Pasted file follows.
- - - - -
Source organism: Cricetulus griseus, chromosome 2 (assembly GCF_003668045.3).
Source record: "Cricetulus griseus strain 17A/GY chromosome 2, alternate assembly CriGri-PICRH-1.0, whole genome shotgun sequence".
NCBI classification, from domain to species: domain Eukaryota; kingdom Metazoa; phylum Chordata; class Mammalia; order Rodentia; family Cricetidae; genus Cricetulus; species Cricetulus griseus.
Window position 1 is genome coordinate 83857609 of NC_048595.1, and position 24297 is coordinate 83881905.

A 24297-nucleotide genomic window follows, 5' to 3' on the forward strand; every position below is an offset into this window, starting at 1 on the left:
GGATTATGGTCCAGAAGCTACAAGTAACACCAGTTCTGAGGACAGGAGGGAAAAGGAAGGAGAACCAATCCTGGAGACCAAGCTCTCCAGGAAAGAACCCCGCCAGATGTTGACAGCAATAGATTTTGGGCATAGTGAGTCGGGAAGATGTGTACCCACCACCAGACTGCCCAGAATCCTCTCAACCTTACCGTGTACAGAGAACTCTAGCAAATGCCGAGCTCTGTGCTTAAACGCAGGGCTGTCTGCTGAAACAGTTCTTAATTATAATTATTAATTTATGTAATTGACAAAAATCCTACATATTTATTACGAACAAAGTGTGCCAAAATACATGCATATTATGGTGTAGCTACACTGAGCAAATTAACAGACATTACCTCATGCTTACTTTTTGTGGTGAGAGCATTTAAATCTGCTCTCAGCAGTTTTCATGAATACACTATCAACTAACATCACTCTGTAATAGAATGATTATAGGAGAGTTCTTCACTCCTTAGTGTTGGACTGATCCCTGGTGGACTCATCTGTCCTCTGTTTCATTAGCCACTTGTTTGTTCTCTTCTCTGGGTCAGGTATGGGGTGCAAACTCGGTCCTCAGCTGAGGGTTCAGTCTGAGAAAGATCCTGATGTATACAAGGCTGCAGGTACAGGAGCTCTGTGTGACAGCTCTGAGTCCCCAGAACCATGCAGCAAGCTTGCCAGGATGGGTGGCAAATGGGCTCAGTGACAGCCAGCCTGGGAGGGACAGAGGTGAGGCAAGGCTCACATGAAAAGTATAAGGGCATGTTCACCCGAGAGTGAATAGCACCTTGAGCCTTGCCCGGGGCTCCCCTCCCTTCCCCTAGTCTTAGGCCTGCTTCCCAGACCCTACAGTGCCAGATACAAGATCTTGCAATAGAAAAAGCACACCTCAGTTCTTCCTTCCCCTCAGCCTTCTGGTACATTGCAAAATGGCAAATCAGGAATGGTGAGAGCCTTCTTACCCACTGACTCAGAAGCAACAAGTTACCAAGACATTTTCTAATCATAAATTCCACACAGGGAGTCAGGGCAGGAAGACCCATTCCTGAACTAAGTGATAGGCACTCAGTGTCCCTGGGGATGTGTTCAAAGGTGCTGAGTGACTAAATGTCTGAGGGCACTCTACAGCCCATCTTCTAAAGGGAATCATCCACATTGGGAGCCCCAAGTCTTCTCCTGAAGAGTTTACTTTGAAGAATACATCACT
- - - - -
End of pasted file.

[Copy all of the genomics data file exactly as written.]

Source organism: Cricetulus griseus, chromosome 2 (assembly GCF_003668045.3).
Source record: "Cricetulus griseus strain 17A/GY chromosome 2, alternate assembly CriGri-PICRH-1.0, whole genome shotgun sequence".
NCBI classification, from domain to species: domain Eukaryota; kingdom Metazoa; phylum Chordata; class Mammalia; order Rodentia; family Cricetidae; genus Cricetulus; species Cricetulus griseus.
Window position 1 is genome coordinate 83857609 of NC_048595.1, and position 24297 is coordinate 83881905.

A 24297-nucleotide genomic window follows, 5' to 3' on the forward strand; every position below is an offset into this window, starting at 1 on the left:
GGATTATGGTCCAGAAGCTACAAGTAACACCAGTTCTGAGGACAGGAGGGAAAAGGAAGGAGAACCAATCCTGGAGACCAAGCTCTCCAGGAAAGAACCCCGCCAGATGTTGACAGCAATAGATTTTGGGCATAGTGAGTCGGGAAGATGTGTACCCACCACCAGACTGCCCAGAATCCTCTCAACCTTACCGTGTACAGAGAACTCTAGCAAATGCCGAGCTCTGTGCTTAAACGCAGGGCTGTCTGCTGAAACAGTTCTTAATTATAATTATTAATTTATGTAATTGACAAAAATCCTACATATTTATTACGAACAAAGTGTGCCAAAATACATGCATATTATGGTGTAGCTACACTGAGCAAATTAACAGACATTACCTCATGCTTACTTTTTGTGGTGAGAGCATTTAAATCTGCTCTCAGCAGTTTTCATGAATACACTATCAACTAACATCACTCTGTAATAGAATGATTATAGGAGAGTTCTTCACTCCTTAGTGTTGGACTGATCCCTGGTGGACTCATCTGTCCTCTGTTTCATTAGCCACTTGTTTGTTCTCTTCTCTGGGTCAGGTATGGGGTGCAAACTCGGTCCTCAGCTGAGGGTTCAGTCTGAGAAAGATCCTGATGTATACAAGGCTGCAGGTACAGGAGCTCTGTGTGACAGCTCTGAGTCCCCAGAACCATGCAGCAAGCTTGCCAGGATGGGTGGCAAATGGGCTCAGTGACAGCCAGCCTGGGAGGGACAGAGGTGAGGCAAGGCTCACATGAAAAGTATAAGGGCATGTTCACCCGAGAGTGAATAGCACCTTGAGCCTTGCCCGGGGCTCCCCTCCCTTCCCCTAGTCTTAGGCCTGCTTCCCAGACCCTACAGTGCCAGATACAAGATCTTGCAATAGAAAAAGCACACCTCAGTTCTTCCTTCCCCTCAGCCTTCTGGTACATTGCAAAATGGCAAATCAGGAATGGTGAGAGCCTTCTTACCCACTGACTCAGAAGCAACAAGTTACCAAGACATTTTCTAATCATAAATTCCACACAGGGAGTCAGGGCAGGAAGACCCATTCCTGAACTAAGTGATAGGCACTCAGTGTCCCTGGGGATGTGTTCAAAGGTGCTGAGTGACTAAATGTCTGAGGGCACTCTACAGCCCATCTTCTAAAGGGAATCATCCACATTGGGAGCCCCAAGTCTTCTCCTGAAGAGTTTACTTTGAAGAATACATCACT